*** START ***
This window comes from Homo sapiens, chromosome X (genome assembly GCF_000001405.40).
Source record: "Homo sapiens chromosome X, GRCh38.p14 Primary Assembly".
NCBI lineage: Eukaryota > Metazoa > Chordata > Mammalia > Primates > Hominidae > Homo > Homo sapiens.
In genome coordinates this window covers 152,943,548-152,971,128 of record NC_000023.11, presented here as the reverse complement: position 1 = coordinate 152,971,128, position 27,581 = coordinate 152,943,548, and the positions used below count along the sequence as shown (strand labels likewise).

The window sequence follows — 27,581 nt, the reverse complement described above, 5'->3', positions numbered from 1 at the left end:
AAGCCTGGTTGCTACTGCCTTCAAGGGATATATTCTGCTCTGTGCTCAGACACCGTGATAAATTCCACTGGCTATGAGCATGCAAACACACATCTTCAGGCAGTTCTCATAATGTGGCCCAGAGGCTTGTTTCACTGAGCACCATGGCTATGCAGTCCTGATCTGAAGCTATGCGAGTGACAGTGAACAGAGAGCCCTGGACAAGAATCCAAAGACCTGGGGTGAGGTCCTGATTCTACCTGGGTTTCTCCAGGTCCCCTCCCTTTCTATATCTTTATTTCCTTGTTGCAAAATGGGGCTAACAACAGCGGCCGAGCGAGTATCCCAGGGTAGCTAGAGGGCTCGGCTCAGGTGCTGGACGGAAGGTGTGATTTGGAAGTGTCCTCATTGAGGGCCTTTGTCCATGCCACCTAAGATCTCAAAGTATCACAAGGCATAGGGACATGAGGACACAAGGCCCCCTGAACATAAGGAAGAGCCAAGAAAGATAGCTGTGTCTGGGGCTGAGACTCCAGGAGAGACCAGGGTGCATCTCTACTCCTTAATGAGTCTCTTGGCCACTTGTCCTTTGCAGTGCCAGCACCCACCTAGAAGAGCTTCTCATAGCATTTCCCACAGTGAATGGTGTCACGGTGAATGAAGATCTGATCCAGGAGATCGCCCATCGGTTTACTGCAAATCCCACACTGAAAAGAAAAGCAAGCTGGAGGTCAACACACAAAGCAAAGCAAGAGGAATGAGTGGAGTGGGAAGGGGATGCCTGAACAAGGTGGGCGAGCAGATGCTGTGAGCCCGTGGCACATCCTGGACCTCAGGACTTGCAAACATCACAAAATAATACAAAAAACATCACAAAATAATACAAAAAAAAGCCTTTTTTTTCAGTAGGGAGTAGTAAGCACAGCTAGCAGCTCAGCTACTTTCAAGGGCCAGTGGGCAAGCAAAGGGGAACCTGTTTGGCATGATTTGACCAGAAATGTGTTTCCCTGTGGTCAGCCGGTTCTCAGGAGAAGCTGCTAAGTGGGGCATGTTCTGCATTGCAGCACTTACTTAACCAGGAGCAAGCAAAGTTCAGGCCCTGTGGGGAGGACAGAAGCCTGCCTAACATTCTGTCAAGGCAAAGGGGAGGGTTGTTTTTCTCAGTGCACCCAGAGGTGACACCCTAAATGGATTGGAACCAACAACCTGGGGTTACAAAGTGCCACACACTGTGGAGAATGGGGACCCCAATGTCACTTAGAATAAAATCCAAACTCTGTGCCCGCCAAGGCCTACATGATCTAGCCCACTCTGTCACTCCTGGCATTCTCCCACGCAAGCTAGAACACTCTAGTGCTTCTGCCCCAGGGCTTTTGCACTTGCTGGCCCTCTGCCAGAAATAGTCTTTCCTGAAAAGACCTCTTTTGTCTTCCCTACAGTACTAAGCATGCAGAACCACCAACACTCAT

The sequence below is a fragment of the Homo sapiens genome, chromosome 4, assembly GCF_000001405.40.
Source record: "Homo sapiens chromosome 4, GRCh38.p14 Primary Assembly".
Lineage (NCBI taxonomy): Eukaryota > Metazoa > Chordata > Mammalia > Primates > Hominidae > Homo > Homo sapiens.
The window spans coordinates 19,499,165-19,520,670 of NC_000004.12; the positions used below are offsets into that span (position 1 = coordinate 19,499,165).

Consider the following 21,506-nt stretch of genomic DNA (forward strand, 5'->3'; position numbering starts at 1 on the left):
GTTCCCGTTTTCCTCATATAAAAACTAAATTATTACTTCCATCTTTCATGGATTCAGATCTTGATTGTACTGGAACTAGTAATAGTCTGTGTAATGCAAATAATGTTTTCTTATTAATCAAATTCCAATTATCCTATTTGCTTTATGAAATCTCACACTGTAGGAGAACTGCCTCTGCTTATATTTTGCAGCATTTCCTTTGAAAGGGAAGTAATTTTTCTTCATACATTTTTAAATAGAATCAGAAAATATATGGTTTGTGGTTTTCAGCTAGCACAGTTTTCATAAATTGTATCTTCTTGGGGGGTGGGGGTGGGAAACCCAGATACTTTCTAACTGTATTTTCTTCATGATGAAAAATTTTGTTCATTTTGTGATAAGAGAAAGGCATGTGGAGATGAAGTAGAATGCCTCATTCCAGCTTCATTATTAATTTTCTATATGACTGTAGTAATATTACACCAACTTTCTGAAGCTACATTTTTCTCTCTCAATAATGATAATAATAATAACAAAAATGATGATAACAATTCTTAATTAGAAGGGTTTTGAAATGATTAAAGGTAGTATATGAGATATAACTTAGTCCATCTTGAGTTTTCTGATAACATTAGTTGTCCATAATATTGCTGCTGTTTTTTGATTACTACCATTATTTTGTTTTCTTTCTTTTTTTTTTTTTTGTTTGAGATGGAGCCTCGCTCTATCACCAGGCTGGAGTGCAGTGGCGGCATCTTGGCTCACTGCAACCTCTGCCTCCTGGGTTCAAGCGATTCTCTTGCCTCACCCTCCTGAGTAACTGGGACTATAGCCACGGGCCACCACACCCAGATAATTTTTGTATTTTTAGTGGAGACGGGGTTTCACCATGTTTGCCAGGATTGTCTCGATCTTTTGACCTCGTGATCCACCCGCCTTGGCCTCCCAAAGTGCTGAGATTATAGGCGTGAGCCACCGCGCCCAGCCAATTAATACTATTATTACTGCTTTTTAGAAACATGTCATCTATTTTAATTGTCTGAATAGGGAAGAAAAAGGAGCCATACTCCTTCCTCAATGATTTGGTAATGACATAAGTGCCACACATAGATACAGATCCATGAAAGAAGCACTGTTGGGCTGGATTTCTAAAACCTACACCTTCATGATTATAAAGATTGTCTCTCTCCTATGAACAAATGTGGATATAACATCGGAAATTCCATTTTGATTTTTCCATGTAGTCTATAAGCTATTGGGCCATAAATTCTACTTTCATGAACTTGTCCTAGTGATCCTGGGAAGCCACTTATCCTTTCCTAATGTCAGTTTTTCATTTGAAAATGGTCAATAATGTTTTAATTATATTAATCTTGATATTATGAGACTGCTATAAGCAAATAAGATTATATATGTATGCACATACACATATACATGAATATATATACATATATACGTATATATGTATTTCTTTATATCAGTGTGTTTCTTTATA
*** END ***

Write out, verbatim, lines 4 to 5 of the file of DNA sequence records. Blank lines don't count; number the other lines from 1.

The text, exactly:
In genome coordinates this window covers 152,943,548-152,971,128 of record NC_000023.11, presented here as the reverse complement: position 1 = coordinate 152,971,128, position 27,581 = coordinate 152,943,548, and the positions used below count along the sequence as shown (strand labels likewise).

The window sequence follows — 27,581 nt, the reverse complement described above, 5'->3', positions numbered from 1 at the left end: